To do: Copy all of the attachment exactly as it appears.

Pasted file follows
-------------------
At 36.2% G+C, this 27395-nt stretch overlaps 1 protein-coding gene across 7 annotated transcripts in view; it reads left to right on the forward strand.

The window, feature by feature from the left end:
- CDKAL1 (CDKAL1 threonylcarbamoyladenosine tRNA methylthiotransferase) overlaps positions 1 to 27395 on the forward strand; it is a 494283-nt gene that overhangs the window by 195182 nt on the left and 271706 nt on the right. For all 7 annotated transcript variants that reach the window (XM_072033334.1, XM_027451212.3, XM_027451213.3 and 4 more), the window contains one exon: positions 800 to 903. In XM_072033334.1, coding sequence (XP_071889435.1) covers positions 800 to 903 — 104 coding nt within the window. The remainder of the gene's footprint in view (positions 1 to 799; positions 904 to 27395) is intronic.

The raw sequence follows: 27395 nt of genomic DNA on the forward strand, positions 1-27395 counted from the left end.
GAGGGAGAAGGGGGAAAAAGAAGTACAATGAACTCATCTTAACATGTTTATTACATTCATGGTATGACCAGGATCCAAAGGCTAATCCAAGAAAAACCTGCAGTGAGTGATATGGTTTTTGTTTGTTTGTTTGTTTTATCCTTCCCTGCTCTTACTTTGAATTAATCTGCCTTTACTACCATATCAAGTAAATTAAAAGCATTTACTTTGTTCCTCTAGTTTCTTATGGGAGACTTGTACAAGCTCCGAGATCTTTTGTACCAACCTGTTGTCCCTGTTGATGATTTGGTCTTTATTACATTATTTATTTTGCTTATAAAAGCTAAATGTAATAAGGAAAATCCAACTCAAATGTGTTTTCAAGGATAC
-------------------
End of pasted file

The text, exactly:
At 36.2% G+C, this 27395-nt stretch overlaps 1 protein-coding gene across 7 annotated transcripts in view; it reads left to right on the forward strand.

The window, feature by feature from the left end:
- CDKAL1 (CDKAL1 threonylcarbamoyladenosine tRNA methylthiotransferase) overlaps positions 1 to 27395 on the forward strand; it is a 494283-nt gene that overhangs the window by 195182 nt on the left and 271706 nt on the right. For all 7 annotated transcript variants that reach the window (XM_072033334.1, XM_027451212.3, XM_027451213.3 and 4 more), the window contains one exon: positions 800 to 903. In XM_072033334.1, coding sequence (XP_071889435.1) covers positions 800 to 903 — 104 coding nt within the window. The remainder of the gene's footprint in view (positions 1 to 799; positions 904 to 27395) is intronic.

The raw sequence follows: 27395 nt of genomic DNA on the forward strand, positions 1-27395 counted from the left end.
GAGGGAGAAGGGGGAAAAAGAAGTACAATGAACTCATCTTAACATGTTTATTACATTCATGGTATGACCAGGATCCAAAGGCTAATCCAAGAAAAACCTGCAGTGAGTGATATGGTTTTTGTTTGTTTGTTTGTTTTATCCTTCCCTGCTCTTACTTTGAATTAATCTGCCTTTACTACCATATCAAGTAAATTAAAAGCATTTACTTTGTTCCTCTAGTTTCTTATGGGAGACTTGTACAAGCTCCGAGATCTTTTGTACCAACCTGTTGTCCCTGTTGATGATTTGGTCTTTATTACATTATTTATTTTGCTTATAAAAGCTAAATGTAATAAGGAAAATCCAACTCAAATGTGTTTTCAAGGATAC